To study the role of Lyn in Th2 immune responses, we have used a well characterized mouse model of asthma (7). We report that, rather than being protected from asthma, Ag-challenged Lyn−/− mice develop a severe, persistent multitrait asthma syndrome involving intense eosinophil-rich inflammation, hyper IgE, increased mucus production, overproduction of Th2 cytokines, mast cell and eosinophil hyperdegranulation, and deranged lung function. Myeloid dendritic cells (DCs) 4 derived from Lyn−/− bone marrow (BM) mature inefficiently, exhibit defective inhibitory signaling pathways, and show a diminished ability to produce IL-12. Moreover, when adoptively transferred into naive recipient mice, Ag-pulsed Lyn−/− DCs intensify mucosal inflammation. Our data support the notion that Lyn is a negative regulator of Th2 mucosal inflammation and suggest that Lyn, or components of its signaling cascade, may be asthma severity and progression determinants.

For most studies, Lyn−/− mice or Lyn+/+ controls were on a mixed 129Ola × C57BL/6 genetic background (20). Inbred Lyn−/− mice on C57BL/6 or 129Ola backgrounds were used for studies in Fig. 3, and Lyn−/− mice on a BALB/c background were used for experiments in Fig. 6. Experiments were approved by the Animal Ethics Committees of the Ludwig Institute for Cancer Research and Department of Surgery and the University of Melbourne.

FIGURE 3.

Effect of genetic background on eosinophilia, cytokine production, and serum IgE levels in Ag-challenged Lyn−/− mice. Eosinophilia (AC); IL-4 levels in CD4+ LN T cells or BAL cells (DF); IL-5 levels in CD4+ LN T cells or BAL cells (GI); and IgE serum concentrations in C57BL/6 background mice, 129Ola × C57BL/6 mixed genetic background mice, or 129Ola background mice as indicated (JL). Results are mean ± SEM (n = 8–12 mice/group) ∗, p < 0.05 unpaired t test. ELISA samples were pooled and assayed in triplicate (coefficient of variation ≤ 5%).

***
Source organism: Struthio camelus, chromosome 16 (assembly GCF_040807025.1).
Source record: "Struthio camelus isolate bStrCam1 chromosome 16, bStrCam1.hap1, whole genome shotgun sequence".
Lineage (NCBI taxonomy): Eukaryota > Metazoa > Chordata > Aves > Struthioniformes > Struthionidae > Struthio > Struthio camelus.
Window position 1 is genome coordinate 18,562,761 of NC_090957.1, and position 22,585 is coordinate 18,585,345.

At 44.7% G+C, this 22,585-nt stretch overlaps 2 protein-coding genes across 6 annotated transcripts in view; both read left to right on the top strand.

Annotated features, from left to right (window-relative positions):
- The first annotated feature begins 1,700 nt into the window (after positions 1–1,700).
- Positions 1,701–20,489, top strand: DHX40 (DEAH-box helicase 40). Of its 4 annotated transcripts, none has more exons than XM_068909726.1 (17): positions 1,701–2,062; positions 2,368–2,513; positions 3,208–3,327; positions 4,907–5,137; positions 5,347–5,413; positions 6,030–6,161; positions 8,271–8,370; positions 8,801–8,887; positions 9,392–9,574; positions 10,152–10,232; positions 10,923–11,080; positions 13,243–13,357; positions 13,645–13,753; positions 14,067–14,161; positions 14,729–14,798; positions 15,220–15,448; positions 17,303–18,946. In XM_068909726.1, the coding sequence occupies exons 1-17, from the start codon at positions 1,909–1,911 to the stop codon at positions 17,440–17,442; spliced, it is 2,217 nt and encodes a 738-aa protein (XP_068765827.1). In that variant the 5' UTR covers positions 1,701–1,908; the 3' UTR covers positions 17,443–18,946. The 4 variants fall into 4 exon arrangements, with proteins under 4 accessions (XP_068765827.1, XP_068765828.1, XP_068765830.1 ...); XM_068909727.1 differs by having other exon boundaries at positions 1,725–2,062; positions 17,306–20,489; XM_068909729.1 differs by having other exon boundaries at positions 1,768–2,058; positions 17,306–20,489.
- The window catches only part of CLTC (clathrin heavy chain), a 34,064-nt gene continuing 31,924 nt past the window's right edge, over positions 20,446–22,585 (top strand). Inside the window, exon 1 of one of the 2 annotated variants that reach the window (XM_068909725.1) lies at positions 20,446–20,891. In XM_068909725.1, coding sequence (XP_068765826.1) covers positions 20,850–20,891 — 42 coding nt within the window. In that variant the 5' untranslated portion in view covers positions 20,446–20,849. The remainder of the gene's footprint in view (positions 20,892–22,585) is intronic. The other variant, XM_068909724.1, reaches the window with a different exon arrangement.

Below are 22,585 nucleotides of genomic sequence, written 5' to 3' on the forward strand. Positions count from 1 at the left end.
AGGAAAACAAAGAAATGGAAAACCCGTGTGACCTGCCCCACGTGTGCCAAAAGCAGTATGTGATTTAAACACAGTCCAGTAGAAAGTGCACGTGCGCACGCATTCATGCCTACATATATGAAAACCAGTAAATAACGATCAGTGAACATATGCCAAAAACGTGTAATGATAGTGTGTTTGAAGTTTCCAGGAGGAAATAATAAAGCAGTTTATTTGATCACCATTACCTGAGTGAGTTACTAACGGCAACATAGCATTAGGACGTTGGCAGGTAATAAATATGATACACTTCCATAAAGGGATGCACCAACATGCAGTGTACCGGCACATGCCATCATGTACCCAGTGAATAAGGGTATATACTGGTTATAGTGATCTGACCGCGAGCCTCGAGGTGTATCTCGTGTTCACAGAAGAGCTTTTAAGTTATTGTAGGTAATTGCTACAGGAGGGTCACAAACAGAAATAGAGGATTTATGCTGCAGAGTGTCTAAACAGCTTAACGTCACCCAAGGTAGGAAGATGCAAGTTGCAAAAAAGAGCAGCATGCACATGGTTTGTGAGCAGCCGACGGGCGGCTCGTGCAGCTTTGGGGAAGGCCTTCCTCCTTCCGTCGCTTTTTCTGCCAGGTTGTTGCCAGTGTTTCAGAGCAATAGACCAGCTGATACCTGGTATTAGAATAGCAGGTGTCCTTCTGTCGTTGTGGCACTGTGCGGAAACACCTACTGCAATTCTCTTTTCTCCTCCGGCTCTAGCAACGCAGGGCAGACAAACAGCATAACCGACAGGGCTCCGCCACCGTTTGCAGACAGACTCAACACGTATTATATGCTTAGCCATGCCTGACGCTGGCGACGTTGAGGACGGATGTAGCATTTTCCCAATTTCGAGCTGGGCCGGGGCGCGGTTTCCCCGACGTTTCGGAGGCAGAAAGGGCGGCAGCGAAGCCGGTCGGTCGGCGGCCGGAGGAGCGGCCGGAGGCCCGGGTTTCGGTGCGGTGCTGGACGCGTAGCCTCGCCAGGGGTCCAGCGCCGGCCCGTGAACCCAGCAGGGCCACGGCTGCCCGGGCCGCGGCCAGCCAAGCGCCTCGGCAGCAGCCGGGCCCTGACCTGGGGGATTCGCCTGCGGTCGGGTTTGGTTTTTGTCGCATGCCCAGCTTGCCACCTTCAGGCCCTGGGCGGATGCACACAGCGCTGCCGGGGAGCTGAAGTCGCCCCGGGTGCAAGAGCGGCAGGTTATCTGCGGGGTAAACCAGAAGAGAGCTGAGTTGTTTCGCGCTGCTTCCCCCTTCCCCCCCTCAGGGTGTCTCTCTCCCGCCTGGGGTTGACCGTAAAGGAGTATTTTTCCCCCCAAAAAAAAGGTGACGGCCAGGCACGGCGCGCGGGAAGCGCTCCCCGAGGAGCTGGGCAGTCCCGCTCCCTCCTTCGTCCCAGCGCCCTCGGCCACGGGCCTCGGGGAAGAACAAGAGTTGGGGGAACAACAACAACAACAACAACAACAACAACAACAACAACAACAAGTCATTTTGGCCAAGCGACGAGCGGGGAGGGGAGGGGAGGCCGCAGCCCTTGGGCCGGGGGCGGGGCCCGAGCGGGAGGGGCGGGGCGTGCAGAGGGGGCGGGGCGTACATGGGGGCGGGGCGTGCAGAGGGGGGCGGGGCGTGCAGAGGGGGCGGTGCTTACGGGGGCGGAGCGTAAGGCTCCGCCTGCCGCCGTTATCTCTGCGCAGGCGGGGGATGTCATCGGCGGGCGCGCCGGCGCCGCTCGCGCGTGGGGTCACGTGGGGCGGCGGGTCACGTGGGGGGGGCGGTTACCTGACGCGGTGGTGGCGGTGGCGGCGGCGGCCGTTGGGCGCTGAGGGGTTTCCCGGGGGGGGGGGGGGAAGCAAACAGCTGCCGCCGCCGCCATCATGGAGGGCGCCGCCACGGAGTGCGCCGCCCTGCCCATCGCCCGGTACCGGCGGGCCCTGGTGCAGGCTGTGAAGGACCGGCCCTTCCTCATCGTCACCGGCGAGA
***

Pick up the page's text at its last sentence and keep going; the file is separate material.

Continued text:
FIGURE 3.

Effect of genetic background on eosinophilia, cytokine production, and serum IgE levels in Ag-challenged Lyn−/− mice. Eosinophilia (AC); IL-4 levels in CD4+ LN T cells or BAL cells (DF); IL-5 levels in CD4+ LN T cells or BAL cells (GI); and IgE serum concentrations in C57BL/6 background mice, 129Ola × C57BL/6 mixed genetic background mice, or 129Ola background mice as indicated (JL). Results are mean ± SEM (n = 8–12 mice/group) ∗, p < 0.05 unpaired t test. ELISA samples were pooled and assayed in triplicate (coefficient of variation ≤ 5%).

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FIGURE 6.

Adoptive transfer of OVA-loaded Lyn−/− DCs into wild-type mice induces an exaggerated mucosal immune response to aeroallergen. Total cellularity (A) and BAL cell profile (B) indicating numbers of macrophages (Macs), eosinophils (Eos), and lymphocytes (Lymph) recovered from animals adoptively transferred with Lyn+/+ DCs or Lyn−/− DCs. Cytospins were stained with Diff-Quick, and differential cell counts were performed on a minimum of 300 cells (n = 7 mice/group). Quantitation of IL-4 (C), IL-5 (D), IL-10 (E), and IL-13 (F) levels produced by culture of BAL cells on CD3-coated plates following harvest from mice adoptively transferred with Lyn+/+ DCs (□) or Lyn−/− DCs (▪). Results are expressed as mean ± SEM and are representative of two experiments. ∗, p < 0.05, t test.